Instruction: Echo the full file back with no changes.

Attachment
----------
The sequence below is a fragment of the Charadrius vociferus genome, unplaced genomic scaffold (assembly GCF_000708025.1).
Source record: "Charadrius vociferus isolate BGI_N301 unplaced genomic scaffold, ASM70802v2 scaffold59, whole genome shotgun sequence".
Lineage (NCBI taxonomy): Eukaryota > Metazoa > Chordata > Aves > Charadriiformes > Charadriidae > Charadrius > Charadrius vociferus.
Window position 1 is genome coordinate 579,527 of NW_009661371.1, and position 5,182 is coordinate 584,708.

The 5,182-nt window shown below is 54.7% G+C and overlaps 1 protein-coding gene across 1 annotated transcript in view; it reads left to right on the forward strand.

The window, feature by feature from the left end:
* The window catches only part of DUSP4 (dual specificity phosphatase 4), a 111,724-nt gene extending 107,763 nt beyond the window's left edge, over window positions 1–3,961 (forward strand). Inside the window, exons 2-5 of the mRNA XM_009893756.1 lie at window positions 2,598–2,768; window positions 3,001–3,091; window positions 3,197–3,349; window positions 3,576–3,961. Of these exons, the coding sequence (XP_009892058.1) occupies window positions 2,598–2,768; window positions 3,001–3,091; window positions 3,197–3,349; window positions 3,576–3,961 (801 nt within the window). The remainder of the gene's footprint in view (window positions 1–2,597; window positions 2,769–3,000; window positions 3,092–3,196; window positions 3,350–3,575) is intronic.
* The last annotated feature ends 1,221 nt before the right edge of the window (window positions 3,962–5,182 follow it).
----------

The sequence below is a fragment of the Charadrius vociferus genome, unplaced genomic scaffold (assembly GCF_000708025.1).
Source record: "Charadrius vociferus isolate BGI_N301 unplaced genomic scaffold, ASM70802v2 scaffold59, whole genome shotgun sequence".
Lineage (NCBI taxonomy): Eukaryota > Metazoa > Chordata > Aves > Charadriiformes > Charadriidae > Charadrius > Charadrius vociferus.
Window position 1 is genome coordinate 579,527 of NW_009661371.1, and position 5,182 is coordinate 584,708.

The 5,182-nt window shown below is 54.7% G+C and overlaps 1 protein-coding gene across 1 annotated transcript in view; it reads left to right on the forward strand.

The window, feature by feature from the left end:
* The window catches only part of DUSP4 (dual specificity phosphatase 4), a 111,724-nt gene extending 107,763 nt beyond the window's left edge, over window positions 1–3,961 (forward strand). Inside the window, exons 2-5 of the mRNA XM_009893756.1 lie at window positions 2,598–2,768; window positions 3,001–3,091; window positions 3,197–3,349; window positions 3,576–3,961. Of these exons, the coding sequence (XP_009892058.1) occupies window positions 2,598–2,768; window positions 3,001–3,091; window positions 3,197–3,349; window positions 3,576–3,961 (801 nt within the window). The remainder of the gene's footprint in view (window positions 1–2,597; window positions 2,769–3,000; window positions 3,092–3,196; window positions 3,350–3,575) is intronic.
* The last annotated feature ends 1,221 nt before the right edge of the window (window positions 3,962–5,182 follow it).